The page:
Reflections on Holy Saturday
April 7, 2012
What is it that allows us to have just a hint of hope and the ability to grit our teeth in moments of crisis—those times when fear arises like a tsunami—and to respond in the same way at other times of foreboding doom that creeps ever so slowly like a storm on the horizon? I’m not talking about a kind of foolhardy charge of the light brigade into a thunderous blaze of machine gun fire. It’s rather that there are times when we retain a sense of dignity in the face of something horrendous and when with muscles contracted we’re willing ourselves to find a way through what seems impossible.
There is something in the human spirit that seems to find some resources to hold on to some possibility when the scene in front suggests that there is no possible resolution or success to be had. To speak of the human spirit finding strength and fortitude isn’t to talk about the human animal as if we always respond like other creatures when cornered or attacked. That’s sometimes the story of tragedy, but not always.
Life, as we sometimes know it, isn’t just about instinct or about biological survival. There is a story element at work in the response to certain unfathomable situations in human history. It’s not, however, a story that is necessarily logical or connected. Given the circumstances in which most tragedy occurs the response isn’t always scripted or plotted. Only in the rearview mirror of our history, or from the witness of others, does it seem that the pieces of the story, even though they can be horrific and unimaginable, someone carry meaning—a few words, maybe a touch—something that speaks of some kind of lighted way forward.
My thoughts on this topic are shaped in part by Holy Saturday—a strange day in the Christian story—a day mostly without a script. The Episcopal Book of Common Prayer give this day two prayers, a few rubrics and four scripture lessons to read. I think of it as the “Nothing Day.” There isn’t a table to set for the service. No candles need to be lit. There are no assigned hymns. The rubrics say nothing about the role of the ordained on this day.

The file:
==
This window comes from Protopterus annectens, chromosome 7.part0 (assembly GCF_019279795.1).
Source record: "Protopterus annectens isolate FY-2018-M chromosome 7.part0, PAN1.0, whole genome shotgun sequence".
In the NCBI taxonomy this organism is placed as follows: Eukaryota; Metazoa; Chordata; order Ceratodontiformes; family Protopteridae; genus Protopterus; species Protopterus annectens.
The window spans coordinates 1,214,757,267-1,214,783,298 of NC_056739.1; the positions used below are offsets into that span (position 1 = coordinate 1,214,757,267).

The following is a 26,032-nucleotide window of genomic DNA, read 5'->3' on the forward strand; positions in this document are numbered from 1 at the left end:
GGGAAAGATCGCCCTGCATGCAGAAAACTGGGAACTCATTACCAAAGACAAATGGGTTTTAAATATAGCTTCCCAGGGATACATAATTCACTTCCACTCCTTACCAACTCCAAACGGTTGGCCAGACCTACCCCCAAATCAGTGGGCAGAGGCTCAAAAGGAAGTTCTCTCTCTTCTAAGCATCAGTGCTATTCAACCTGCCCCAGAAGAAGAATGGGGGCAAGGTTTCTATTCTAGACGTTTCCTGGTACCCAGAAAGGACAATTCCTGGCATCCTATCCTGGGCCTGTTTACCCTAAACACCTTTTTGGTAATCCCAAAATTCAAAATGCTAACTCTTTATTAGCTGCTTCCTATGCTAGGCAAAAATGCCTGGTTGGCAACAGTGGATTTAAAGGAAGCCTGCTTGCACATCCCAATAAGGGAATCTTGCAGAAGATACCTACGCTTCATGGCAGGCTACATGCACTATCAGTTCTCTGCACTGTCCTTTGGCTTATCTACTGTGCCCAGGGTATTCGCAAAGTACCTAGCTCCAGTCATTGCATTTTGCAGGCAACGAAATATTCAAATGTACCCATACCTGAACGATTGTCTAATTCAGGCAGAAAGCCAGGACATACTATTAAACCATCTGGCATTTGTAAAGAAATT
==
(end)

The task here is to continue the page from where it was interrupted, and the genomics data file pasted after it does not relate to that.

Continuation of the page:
Still the last word isn’t about nothing. There are times in the face of great evil when at least a few seem bare a kind of resolve that speaks of something deeper—maybe a truth that overcomes the disaster itself. Their life may not matter, and certainly didn’t to the forces that were about to destroy them, but the way they responded suggests that life does matter. The story that is sometimes told, and one hard to fathom, is that what matters more than life itself, is how we die.
What did matter to those first disciples on day following the day now strangely called Good Friday, was that they’d witnessed a horrific ending to a life that was unlike any they had known. He died on a cross, after doing no wrong to anyone, and bringing life, sight, mobility, and most of all dignity, to all sorts and conditions of people. His silence and his failure to call for any kind of retribution toward those who unfairly accused him and plotted his death stood in stark contrast to the violence imposed on him by the crowds, the authorities, and finally by the conscripted Roman soldiers.
On that first Holy Saturday with a dead Jesus walled up in a cold cave covered by a large stone the story he was telling had come to an end. He who seemed so connected to God and who had breathed God’s Spirit, had proved to be fully human to the point of death. What were they, his friends, to do now? It must have been the question they asked over and over again. Some, we know from the story passed on to us, decided to return to their life back in Galilee. Other’s waited—waiting for what we know not, but maybe waiting in that way that involves this matter of the story that informs the human spirit and which leads us to harbor even the faintest hope for what might yet be possible.
I find myself on every Holy Saturday contemplating some of the hard realities of life—none of us avoids death. There is something tragic about all of life in that no creature endures in this world. Yet there’s some sense of purpose and some kind of direction to be discerned. There a moments of pure joy and times to laugh at the absurdity of all. You sing the blues and strangely you feel better, and know that you’re not alone. Any maybe that’s why we keep our Holy Saturday vigil. The disciples silenced by what they’d seen happen had to be keeping quiet vigil with and for their Lord. And we do the same. For the Lord. And for each other. Breathing God’s Spirit—that Spirit that was stirring in that dark tomb. And always stirs in times of waiting. Amen.